Was there any success using CRISPR-Cas9 to treat other diseases? In brief, yes. Although the research with HIV does not seem promising, there are a couple of leads in other disease sectors, such as Huntington’s disease, a neurodegenerative disease where patients experience decline in cognition and impaired coordination. Nonetheless, there are several illnesses that have been successfully reversed using alternate gene editing technologies. For example, scientists have successfully corrected muscular dystrophy in human cells using ZFN, and treated a one-year-old girl with leukemia using TALEN[9,10].
As with other genome editing techniques, CRISPR-Cas9 is under scrutiny by bioethicists and scientists concerned about its potential for abuse. As mentioned earlier, human embryo editing is a major concern and unfortunately, rapid advancements in CRISPR-Cas9 technology have preceded substantial ethical discussion. Nonetheless, we should be careful about entertaining any “slippery slope” arguments regarding the creation of so-called “designer babies” and selection for desired genes in humans. This is largely due to the fact that the limits of this technology are just now beginning to emerge, such as the fact that the efficiency of targeting all cells for desired genetic modification is low.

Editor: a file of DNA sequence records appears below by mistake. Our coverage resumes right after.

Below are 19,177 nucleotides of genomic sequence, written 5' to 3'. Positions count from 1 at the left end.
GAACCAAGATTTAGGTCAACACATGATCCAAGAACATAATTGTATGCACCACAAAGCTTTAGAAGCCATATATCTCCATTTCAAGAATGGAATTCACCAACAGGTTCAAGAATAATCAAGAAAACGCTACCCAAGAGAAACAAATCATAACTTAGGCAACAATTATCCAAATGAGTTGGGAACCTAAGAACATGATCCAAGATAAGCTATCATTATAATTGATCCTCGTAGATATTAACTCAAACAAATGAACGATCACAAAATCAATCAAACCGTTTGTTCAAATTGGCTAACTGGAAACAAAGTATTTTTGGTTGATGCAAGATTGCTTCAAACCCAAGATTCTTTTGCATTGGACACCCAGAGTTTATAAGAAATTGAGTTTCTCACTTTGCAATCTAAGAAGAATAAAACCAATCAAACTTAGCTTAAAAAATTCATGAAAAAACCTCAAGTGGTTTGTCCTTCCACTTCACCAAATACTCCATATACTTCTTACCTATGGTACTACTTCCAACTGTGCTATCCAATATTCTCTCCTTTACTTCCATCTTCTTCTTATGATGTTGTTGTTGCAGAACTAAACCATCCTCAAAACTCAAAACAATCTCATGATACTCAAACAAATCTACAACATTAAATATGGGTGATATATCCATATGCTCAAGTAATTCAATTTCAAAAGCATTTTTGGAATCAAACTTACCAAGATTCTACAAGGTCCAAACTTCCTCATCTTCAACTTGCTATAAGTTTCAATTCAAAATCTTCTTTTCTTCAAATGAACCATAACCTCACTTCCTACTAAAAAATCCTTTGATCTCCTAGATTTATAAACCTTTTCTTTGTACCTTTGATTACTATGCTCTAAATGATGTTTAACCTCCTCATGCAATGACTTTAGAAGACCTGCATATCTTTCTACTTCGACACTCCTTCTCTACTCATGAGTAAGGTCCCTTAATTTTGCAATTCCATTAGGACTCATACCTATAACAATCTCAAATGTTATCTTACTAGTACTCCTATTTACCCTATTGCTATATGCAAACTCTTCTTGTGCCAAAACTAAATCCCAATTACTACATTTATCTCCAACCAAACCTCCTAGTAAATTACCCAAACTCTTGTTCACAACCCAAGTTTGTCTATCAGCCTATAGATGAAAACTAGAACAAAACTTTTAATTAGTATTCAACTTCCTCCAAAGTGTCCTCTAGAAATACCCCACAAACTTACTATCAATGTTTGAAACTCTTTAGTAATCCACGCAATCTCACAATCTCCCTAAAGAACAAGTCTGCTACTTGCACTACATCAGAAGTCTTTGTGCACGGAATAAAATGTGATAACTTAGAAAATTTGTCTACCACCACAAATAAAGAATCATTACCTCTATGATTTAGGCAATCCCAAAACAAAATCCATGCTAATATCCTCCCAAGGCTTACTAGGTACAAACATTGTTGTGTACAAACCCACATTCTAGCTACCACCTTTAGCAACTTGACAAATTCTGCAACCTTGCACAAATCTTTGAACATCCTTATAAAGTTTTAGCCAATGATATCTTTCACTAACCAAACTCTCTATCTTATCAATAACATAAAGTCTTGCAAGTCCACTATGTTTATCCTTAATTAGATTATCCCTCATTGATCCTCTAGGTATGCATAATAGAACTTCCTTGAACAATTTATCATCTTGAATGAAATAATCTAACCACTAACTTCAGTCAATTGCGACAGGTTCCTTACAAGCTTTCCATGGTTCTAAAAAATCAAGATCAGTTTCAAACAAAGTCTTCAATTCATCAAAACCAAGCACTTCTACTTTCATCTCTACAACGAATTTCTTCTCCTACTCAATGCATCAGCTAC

CRISPR-Cas9 is an important tool with distinct benefits compared to other genome editing techniques. Because of its ease of application, not only will it be used for laboratory experiment purposes or treating diseases, but it also has potential in material and food production. For instance, one way is by manipulating biology circuits, as we have done with insulin. However, we should be wary of CRISPR’s limits as well instead of jumping to conclusions about its potential applications to the extent that we inadvertently discourage thorough exploration of the technology. Every biological tool has its caveats (nothing in life is a guaranteed success!), and none can solve every problem in the world. For this reason, identifying and understanding both the benefits and limitations of CRISPR-Cas9 will serve us well in the long term.
1. Callaway, E. HIV Fights Off CRISPR Gene-Editing Attack. Nature (2016).
2. Gilbert, L. A. et al. CRISPR-mediated modular RNA-guided regulation of transcription in eukaryotes. Cell 154, 442–451 (2013).
3. Kang, X. et al. Introducing precise genetic modifications into human 3PN embryos by CRISPR/Cas-mediated genome editing. J. Assist. Reprod. Genet. (2016). doi:10.1007/s10815-016-0710-8
4. Hsu, P. D., Lander, E. S. & Zhang, F. Development and applications of CRISPR-Cas9 for genome engineering. Cell 157, 1262–1278 (2014).
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9. Ousterout, D. G. et al. Correction of dystrophin expression in cells from Duchenne muscular dystrophy patients through genomic excision of exon 51 by zinc finger nucleases. Mol. Ther. 23, 523–32 (2015).
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11. Doudna, J. My whirlwind year with CRISPR. Nature 8–10 (2015). doi:10.1038/528469a